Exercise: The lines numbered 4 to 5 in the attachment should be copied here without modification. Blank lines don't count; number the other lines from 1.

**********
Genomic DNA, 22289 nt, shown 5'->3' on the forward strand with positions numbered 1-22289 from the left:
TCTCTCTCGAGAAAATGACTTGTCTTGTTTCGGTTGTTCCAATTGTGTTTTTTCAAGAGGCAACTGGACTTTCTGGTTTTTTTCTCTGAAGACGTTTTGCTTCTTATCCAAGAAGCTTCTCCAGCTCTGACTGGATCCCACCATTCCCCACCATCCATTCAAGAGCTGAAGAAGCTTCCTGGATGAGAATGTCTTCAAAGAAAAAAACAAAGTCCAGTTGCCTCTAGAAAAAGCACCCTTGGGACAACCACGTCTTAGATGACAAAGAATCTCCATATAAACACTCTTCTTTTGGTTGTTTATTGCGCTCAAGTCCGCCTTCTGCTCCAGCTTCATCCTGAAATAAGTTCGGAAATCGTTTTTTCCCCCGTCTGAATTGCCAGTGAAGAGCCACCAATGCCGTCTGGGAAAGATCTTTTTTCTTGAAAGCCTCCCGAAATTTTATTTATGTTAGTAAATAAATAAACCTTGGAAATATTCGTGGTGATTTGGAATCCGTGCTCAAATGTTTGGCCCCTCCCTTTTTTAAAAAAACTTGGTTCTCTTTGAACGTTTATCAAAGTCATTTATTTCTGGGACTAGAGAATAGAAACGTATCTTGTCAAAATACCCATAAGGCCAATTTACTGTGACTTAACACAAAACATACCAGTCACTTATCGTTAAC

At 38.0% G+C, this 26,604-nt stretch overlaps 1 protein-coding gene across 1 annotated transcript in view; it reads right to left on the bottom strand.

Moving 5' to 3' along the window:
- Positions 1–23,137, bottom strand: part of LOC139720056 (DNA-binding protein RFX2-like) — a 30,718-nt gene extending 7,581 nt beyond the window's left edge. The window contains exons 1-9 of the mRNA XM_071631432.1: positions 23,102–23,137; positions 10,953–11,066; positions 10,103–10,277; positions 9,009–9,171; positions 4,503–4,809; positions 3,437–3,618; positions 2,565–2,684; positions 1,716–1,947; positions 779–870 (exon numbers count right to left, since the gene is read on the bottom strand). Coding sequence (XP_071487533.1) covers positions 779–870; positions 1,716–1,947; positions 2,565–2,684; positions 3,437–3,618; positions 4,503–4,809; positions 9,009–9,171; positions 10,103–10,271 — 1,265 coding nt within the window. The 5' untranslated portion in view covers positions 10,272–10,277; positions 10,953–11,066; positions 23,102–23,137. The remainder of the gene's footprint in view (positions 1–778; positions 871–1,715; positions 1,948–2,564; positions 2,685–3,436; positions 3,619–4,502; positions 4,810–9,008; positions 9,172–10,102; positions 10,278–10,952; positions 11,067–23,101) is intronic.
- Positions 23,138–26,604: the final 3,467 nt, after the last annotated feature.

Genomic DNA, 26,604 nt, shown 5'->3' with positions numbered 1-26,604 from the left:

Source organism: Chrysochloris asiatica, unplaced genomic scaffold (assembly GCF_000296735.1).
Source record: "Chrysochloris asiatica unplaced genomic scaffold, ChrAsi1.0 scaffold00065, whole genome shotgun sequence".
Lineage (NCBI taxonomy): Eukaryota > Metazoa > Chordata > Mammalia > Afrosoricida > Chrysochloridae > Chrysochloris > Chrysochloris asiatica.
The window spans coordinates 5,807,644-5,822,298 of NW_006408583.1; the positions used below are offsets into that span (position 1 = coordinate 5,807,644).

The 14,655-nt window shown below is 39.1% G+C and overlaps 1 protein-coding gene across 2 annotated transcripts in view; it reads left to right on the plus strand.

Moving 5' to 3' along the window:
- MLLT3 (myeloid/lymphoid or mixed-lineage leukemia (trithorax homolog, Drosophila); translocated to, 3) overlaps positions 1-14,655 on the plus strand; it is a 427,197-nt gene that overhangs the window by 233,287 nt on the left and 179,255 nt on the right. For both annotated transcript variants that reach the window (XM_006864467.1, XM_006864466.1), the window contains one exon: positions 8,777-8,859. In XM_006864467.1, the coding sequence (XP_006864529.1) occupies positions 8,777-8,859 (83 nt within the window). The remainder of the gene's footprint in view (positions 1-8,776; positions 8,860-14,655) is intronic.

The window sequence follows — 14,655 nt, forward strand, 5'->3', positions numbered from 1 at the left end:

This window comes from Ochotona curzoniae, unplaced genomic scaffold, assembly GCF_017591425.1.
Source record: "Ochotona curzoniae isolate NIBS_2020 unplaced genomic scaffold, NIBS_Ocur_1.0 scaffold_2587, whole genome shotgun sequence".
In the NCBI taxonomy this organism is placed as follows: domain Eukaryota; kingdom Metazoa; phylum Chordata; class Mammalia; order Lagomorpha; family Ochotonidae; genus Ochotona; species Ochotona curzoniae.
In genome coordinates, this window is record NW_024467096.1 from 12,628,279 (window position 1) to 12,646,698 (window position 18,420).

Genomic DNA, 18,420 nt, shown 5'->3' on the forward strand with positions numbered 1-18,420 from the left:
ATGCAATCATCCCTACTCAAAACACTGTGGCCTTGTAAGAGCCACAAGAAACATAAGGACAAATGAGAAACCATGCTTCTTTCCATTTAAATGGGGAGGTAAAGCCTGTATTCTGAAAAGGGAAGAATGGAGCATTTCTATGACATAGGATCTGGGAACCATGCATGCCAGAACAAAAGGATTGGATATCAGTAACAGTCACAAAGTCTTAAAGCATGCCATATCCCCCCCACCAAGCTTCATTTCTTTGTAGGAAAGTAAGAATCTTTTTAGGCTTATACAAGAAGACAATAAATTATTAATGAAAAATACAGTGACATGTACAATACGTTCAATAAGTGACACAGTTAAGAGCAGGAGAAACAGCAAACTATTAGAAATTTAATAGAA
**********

Moving 5' to 3' along the window:
- Positions 1–23,137, bottom strand: part of LOC139720056 (DNA-binding protein RFX2-like) — a 30,718-nt gene extending 7,581 nt beyond the window's left edge. The window contains exons 1-9 of the mRNA XM_071631432.1: positions 23,102–23,137; positions 10,953–11,066; positions 10,103–10,277; positions 9,009–9,171; positions 4,503–4,809; positions 3,437–3,618; positions 2,565–2,684; positions 1,716–1,947; positions 779–870 (exon numbers count right to left, since the gene is read on the bottom strand). Coding sequence (XP_071487533.1) covers positions 779–870; positions 1,716–1,947; positions 2,565–2,684; positions 3,437–3,618; positions 4,503–4,809; positions 9,009–9,171; positions 10,103–10,271 — 1,265 coding nt within the window. The 5' untranslated portion in view covers positions 10,272–10,277; positions 10,953–11,066; positions 23,102–23,137. The remainder of the gene's footprint in view (positions 1–778; positions 871–1,715; positions 1,948–2,564; positions 2,685–3,436; positions 3,619–4,502; positions 4,810–9,008; positions 9,172–10,102; positions 10,278–10,952; positions 11,067–23,101) is intronic.